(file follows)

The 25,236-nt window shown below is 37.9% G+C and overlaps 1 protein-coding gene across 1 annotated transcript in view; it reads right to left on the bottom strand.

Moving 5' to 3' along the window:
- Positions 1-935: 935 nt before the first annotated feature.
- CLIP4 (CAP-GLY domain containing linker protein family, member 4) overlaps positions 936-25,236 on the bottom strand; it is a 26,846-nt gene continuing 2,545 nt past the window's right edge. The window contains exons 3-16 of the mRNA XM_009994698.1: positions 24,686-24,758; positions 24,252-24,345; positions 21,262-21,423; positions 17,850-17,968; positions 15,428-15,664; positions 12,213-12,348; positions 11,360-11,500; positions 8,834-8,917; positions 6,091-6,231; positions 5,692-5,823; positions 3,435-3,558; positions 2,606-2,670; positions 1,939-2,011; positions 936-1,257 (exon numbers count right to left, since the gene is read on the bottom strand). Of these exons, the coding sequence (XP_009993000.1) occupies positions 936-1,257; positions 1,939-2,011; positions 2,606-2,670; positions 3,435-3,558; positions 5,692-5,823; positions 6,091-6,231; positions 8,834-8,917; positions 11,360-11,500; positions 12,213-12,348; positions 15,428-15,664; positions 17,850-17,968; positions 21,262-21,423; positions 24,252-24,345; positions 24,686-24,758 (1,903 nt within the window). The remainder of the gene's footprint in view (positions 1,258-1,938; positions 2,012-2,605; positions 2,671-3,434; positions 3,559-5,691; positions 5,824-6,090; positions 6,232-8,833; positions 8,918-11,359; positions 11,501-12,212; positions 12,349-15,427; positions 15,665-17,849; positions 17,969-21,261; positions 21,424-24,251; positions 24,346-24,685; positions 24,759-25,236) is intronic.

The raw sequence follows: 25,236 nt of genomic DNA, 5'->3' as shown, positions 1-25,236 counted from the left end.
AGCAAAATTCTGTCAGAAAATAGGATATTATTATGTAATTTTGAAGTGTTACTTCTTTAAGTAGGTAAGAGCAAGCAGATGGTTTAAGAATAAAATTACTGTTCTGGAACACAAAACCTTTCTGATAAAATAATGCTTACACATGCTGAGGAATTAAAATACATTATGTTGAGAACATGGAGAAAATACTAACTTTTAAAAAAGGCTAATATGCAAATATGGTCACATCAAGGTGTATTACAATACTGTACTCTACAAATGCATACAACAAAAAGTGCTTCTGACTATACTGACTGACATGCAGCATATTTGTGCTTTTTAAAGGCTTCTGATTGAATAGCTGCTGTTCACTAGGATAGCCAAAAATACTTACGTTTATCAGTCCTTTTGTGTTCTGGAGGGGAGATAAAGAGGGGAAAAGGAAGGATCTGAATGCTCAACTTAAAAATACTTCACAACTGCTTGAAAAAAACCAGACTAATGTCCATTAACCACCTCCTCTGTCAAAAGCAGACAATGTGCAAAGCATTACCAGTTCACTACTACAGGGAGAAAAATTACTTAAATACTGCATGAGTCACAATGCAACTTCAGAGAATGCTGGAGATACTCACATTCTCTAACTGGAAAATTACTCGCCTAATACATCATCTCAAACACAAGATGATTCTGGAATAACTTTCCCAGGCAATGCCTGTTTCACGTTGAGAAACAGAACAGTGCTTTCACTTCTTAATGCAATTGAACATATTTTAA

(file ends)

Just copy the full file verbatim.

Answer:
The 25,236-nt window shown below is 37.9% G+C and overlaps 1 protein-coding gene across 1 annotated transcript in view; it reads right to left on the bottom strand.

Moving 5' to 3' along the window:
- Positions 1-935: 935 nt before the first annotated feature.
- CLIP4 (CAP-GLY domain containing linker protein family, member 4) overlaps positions 936-25,236 on the bottom strand; it is a 26,846-nt gene continuing 2,545 nt past the window's right edge. The window contains exons 3-16 of the mRNA XM_009994698.1: positions 24,686-24,758; positions 24,252-24,345; positions 21,262-21,423; positions 17,850-17,968; positions 15,428-15,664; positions 12,213-12,348; positions 11,360-11,500; positions 8,834-8,917; positions 6,091-6,231; positions 5,692-5,823; positions 3,435-3,558; positions 2,606-2,670; positions 1,939-2,011; positions 936-1,257 (exon numbers count right to left, since the gene is read on the bottom strand). Of these exons, the coding sequence (XP_009993000.1) occupies positions 936-1,257; positions 1,939-2,011; positions 2,606-2,670; positions 3,435-3,558; positions 5,692-5,823; positions 6,091-6,231; positions 8,834-8,917; positions 11,360-11,500; positions 12,213-12,348; positions 15,428-15,664; positions 17,850-17,968; positions 21,262-21,423; positions 24,252-24,345; positions 24,686-24,758 (1,903 nt within the window). The remainder of the gene's footprint in view (positions 1,258-1,938; positions 2,012-2,605; positions 2,671-3,434; positions 3,559-5,691; positions 5,824-6,090; positions 6,232-8,833; positions 8,918-11,359; positions 11,501-12,212; positions 12,349-15,427; positions 15,665-17,849; positions 17,969-21,261; positions 21,424-24,251; positions 24,346-24,685; positions 24,759-25,236) is intronic.

The raw sequence follows: 25,236 nt of genomic DNA, 5'->3' as shown, positions 1-25,236 counted from the left end.
AGCAAAATTCTGTCAGAAAATAGGATATTATTATGTAATTTTGAAGTGTTACTTCTTTAAGTAGGTAAGAGCAAGCAGATGGTTTAAGAATAAAATTACTGTTCTGGAACACAAAACCTTTCTGATAAAATAATGCTTACACATGCTGAGGAATTAAAATACATTATGTTGAGAACATGGAGAAAATACTAACTTTTAAAAAAGGCTAATATGCAAATATGGTCACATCAAGGTGTATTACAATACTGTACTCTACAAATGCATACAACAAAAAGTGCTTCTGACTATACTGACTGACATGCAGCATATTTGTGCTTTTTAAAGGCTTCTGATTGAATAGCTGCTGTTCACTAGGATAGCCAAAAATACTTACGTTTATCAGTCCTTTTGTGTTCTGGAGGGGAGATAAAGAGGGGAAAAGGAAGGATCTGAATGCTCAACTTAAAAATACTTCACAACTGCTTGAAAAAAACCAGACTAATGTCCATTAACCACCTCCTCTGTCAAAAGCAGACAATGTGCAAAGCATTACCAGTTCACTACTACAGGGAGAAAAATTACTTAAATACTGCATGAGTCACAATGCAACTTCAGAGAATGCTGGAGATACTCACATTCTCTAACTGGAAAATTACTCGCCTAATACATCATCTCAAACACAAGATGATTCTGGAATAACTTTCCCAGGCAATGCCTGTTTCACGTTGAGAAACAGAACAGTGCTTTCACTTCTTAATGCAATTGAACATATTTTAA